TU Dortmund University has its own train station ("Dortmund Universität"). From there, suburban trains (S-Bahn) leave for Dortmund main station ("Dortmund Hauptbahnhof") and Düsseldorf main station via the "Düsseldorf Airport Train Station" (take S-Bahn number 1, which leaves every 20 or 30 minutes). The university is easily reached from Bochum, Essen, Mülheim an der Ruhr and Duisburg.
You can also take the bus or subway train from Dortmund city to the university: From Dortmund main station, you can take any train bound for the Station "Stadtgarten", usually lines U41, U45, U 47 and U49. At "Stadtgarten" you switch trains and get on line U42 towards "Hombruch". Look out for the Station "An der Palmweide". From the bus stop just across the road, busses bound for TU Dortmund University leave every ten minutes (445, 447 and 462). Another option is to take the subway routes U41, U45, U47 and U49 from Dortmund main station to the stop "Dortmund Kampstraße". From there, take U43 or U44 to the stop "Dortmund Wittener Straße". Switch to bus line 447 and get off at "Dortmund Universität S".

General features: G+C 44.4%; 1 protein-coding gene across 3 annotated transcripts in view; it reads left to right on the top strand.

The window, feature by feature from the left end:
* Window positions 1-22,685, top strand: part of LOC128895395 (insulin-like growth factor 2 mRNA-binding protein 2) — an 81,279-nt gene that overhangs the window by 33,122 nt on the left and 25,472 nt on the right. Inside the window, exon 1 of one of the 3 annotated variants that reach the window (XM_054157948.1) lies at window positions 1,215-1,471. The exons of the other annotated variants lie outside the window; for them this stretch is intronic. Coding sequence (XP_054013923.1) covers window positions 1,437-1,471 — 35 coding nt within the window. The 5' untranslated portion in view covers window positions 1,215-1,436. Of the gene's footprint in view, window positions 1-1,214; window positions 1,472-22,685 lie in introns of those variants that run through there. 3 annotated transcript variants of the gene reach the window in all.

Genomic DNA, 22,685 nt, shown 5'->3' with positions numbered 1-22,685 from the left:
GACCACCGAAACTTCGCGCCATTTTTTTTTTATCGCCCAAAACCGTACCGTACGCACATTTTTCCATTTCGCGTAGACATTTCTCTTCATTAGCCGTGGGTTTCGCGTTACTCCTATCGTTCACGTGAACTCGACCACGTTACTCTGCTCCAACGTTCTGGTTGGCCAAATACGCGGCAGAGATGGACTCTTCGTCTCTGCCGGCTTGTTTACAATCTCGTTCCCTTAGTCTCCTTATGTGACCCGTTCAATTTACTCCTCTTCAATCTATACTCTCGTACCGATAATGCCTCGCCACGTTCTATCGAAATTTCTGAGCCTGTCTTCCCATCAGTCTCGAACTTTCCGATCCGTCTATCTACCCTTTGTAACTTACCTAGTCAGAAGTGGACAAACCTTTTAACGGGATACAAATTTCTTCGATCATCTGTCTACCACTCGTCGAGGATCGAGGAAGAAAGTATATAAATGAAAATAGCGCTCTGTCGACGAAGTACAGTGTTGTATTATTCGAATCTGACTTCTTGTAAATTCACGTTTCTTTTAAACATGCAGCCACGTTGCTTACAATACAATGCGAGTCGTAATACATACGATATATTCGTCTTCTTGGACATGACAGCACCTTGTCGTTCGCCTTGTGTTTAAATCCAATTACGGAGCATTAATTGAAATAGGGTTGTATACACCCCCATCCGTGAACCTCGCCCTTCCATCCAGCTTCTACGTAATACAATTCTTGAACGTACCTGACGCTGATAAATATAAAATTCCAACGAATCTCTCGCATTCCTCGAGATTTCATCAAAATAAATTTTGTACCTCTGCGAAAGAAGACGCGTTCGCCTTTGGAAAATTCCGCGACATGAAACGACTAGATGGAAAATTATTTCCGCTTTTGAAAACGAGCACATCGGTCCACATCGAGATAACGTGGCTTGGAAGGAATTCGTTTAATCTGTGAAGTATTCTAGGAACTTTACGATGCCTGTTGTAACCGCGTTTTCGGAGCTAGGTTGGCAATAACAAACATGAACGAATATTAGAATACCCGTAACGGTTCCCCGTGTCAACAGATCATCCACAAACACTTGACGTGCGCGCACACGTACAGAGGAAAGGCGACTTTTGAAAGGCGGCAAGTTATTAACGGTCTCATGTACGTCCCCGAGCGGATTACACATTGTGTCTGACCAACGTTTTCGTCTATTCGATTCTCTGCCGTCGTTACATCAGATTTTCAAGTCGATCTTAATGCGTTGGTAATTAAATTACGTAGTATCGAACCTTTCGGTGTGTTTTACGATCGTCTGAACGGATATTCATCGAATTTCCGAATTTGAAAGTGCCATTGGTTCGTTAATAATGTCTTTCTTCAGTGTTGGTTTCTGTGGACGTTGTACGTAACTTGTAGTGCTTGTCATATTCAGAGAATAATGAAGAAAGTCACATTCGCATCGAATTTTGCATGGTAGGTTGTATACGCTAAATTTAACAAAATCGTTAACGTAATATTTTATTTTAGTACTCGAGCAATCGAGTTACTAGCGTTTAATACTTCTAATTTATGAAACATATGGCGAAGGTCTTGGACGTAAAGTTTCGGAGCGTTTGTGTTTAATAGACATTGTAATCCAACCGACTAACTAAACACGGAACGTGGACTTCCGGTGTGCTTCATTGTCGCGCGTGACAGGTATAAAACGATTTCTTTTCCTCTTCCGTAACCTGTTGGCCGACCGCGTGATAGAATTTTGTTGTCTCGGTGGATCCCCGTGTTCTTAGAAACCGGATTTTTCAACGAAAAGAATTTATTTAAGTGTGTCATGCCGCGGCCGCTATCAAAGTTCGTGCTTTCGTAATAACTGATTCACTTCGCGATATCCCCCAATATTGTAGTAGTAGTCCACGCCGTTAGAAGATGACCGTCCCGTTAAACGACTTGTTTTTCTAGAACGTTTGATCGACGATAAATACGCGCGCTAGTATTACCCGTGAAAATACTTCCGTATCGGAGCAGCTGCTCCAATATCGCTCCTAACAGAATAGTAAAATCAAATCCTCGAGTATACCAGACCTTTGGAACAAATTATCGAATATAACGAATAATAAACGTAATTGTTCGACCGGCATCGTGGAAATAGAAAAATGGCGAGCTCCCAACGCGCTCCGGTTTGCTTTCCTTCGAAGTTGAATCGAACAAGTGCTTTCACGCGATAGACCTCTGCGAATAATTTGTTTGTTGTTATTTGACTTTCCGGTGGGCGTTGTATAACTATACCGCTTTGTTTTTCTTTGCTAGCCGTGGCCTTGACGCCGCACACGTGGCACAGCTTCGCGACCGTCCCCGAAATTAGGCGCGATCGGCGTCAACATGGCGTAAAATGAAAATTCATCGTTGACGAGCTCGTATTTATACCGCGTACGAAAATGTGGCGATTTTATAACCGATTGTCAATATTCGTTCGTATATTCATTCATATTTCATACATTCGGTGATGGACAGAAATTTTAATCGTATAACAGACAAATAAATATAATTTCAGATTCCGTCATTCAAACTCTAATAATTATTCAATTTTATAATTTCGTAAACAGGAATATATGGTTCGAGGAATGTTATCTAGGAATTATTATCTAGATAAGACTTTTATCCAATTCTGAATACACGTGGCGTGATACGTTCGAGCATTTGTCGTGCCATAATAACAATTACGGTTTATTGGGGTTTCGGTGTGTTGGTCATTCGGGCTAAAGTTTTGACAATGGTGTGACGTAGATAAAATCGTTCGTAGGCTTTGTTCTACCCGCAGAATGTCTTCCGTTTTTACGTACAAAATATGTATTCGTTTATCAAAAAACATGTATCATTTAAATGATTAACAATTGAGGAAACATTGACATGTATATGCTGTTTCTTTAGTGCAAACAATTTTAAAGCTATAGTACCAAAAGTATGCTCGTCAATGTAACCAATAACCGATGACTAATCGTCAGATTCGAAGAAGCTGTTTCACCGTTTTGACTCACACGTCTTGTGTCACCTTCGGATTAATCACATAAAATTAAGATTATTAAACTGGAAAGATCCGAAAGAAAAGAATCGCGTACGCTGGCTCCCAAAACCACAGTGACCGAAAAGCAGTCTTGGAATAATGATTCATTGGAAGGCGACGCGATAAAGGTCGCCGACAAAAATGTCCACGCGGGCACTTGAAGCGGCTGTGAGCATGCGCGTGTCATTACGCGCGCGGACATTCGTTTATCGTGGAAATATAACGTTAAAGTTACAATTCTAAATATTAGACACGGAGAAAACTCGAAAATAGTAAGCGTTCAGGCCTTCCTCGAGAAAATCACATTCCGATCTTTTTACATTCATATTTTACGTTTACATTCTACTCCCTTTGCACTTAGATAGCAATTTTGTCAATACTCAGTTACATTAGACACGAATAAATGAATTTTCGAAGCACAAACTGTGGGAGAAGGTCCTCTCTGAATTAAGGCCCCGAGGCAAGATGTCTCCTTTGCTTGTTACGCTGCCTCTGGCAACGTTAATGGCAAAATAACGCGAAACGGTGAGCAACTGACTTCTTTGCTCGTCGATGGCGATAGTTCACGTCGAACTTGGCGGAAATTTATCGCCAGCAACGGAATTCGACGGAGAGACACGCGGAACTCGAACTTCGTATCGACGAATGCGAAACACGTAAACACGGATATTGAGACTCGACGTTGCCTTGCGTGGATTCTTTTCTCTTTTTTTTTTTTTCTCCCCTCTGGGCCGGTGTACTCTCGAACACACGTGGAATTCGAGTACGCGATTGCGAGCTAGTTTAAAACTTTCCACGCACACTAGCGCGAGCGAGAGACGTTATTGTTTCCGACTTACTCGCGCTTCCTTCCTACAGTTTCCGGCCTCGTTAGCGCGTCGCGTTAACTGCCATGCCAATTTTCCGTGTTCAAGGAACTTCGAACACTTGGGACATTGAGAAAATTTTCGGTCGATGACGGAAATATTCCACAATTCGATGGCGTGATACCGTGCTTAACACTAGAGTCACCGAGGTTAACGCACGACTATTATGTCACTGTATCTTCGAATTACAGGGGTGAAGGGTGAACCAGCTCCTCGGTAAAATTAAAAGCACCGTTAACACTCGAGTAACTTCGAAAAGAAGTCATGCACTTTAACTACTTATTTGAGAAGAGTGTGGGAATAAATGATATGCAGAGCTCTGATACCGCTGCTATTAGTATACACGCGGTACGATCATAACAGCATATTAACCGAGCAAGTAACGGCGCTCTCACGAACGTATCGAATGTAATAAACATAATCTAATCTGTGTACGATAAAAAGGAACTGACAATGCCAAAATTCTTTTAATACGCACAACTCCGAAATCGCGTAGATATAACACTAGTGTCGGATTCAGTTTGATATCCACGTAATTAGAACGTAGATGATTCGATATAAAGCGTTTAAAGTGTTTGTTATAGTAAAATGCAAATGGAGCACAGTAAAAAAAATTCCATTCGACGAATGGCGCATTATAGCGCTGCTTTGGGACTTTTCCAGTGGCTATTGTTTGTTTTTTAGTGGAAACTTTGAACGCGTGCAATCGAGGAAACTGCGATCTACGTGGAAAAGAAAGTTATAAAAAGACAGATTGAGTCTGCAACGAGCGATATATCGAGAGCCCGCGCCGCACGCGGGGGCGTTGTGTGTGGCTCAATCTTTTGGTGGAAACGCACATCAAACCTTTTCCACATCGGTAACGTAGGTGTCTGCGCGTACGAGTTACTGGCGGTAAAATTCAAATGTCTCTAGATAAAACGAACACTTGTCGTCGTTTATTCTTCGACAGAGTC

Dortmund Airport offers flights to several destinations in Central Europe. There are regular connections to Katowice, Kraków, London and Munich. For the approximately 20km-trip from Dortmund Airport to TU Dortmund University, you can use a shuttle bus to the railway Station "Bahnhof Holzwickede", from which trains depart to Dortmund main station (please visit Verkehrsverbund Rhein-Ruhr for more information). Normally, the fastest way is to catch a taxi at Dortmund Airport.
The H-Bahn is one of the hallmarks of TU Dortmund University. There are two stations on Campus Nord. One ("Dortmund Universität S") is directly located at the suburban train stop, which connects the university directly with the city of Dortmund and the rest of the Ruhr Area. Also from this station, there are connections to the "Technologiepark" and (via Campus Süd) Eichlinghofen. The other station is located at the dining hall at Campus Nord and offers a direct connection to Campus Süd every five minutes.